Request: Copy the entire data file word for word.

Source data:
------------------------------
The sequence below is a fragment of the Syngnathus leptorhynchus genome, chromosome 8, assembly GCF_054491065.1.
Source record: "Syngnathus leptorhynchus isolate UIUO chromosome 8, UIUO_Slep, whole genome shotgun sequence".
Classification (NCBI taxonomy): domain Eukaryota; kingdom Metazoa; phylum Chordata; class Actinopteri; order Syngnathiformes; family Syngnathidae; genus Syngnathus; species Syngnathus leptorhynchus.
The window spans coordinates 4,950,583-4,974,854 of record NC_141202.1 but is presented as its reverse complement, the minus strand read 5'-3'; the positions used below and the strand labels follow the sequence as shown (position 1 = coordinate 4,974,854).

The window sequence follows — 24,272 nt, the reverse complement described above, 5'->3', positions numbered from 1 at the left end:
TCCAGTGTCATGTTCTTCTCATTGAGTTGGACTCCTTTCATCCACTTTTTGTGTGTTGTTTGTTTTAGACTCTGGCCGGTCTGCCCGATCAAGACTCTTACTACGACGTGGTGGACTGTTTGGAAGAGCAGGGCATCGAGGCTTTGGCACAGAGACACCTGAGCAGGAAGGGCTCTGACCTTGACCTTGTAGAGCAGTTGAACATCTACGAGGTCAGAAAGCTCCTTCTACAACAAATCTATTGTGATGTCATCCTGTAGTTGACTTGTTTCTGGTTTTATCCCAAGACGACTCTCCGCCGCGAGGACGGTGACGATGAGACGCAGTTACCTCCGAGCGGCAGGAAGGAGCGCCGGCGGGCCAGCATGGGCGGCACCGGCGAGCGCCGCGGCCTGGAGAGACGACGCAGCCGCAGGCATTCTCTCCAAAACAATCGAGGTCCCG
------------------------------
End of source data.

The sequence below is a fragment of the Syngnathus leptorhynchus genome, chromosome 8, assembly GCF_054491065.1.
Source record: "Syngnathus leptorhynchus isolate UIUO chromosome 8, UIUO_Slep, whole genome shotgun sequence".
Classification (NCBI taxonomy): domain Eukaryota; kingdom Metazoa; phylum Chordata; class Actinopteri; order Syngnathiformes; family Syngnathidae; genus Syngnathus; species Syngnathus leptorhynchus.
The window spans coordinates 4,950,583-4,974,854 of record NC_141202.1 but is presented as its reverse complement, the minus strand read 5'-3'; the positions used below and the strand labels follow the sequence as shown (position 1 = coordinate 4,974,854).

The window sequence follows — 24,272 nt, the reverse complement described above, 5'->3', positions numbered from 1 at the left end:
TCCAGTGTCATGTTCTTCTCATTGAGTTGGACTCCTTTCATCCACTTTTTGTGTGTTGTTTGTTTTAGACTCTGGCCGGTCTGCCCGATCAAGACTCTTACTACGACGTGGTGGACTGTTTGGAAGAGCAGGGCATCGAGGCTTTGGCACAGAGACACCTGAGCAGGAAGGGCTCTGACCTTGACCTTGTAGAGCAGTTGAACATCTACGAGGTCAGAAAGCTCCTTCTACAACAAATCTATTGTGATGTCATCCTGTAGTTGACTTGTTTCTGGTTTTATCCCAAGACGACTCTCCGCCGCGAGGACGGTGACGATGAGACGCAGTTACCTCCGAGCGGCAGGAAGGAGCGCCGGCGGGCCAGCATGGGCGGCACCGGCGAGCGCCGCGGCCTGGAGAGACGACGCAGCCGCAGGCATTCTCTCCAAAACAATCGAGGTCCCG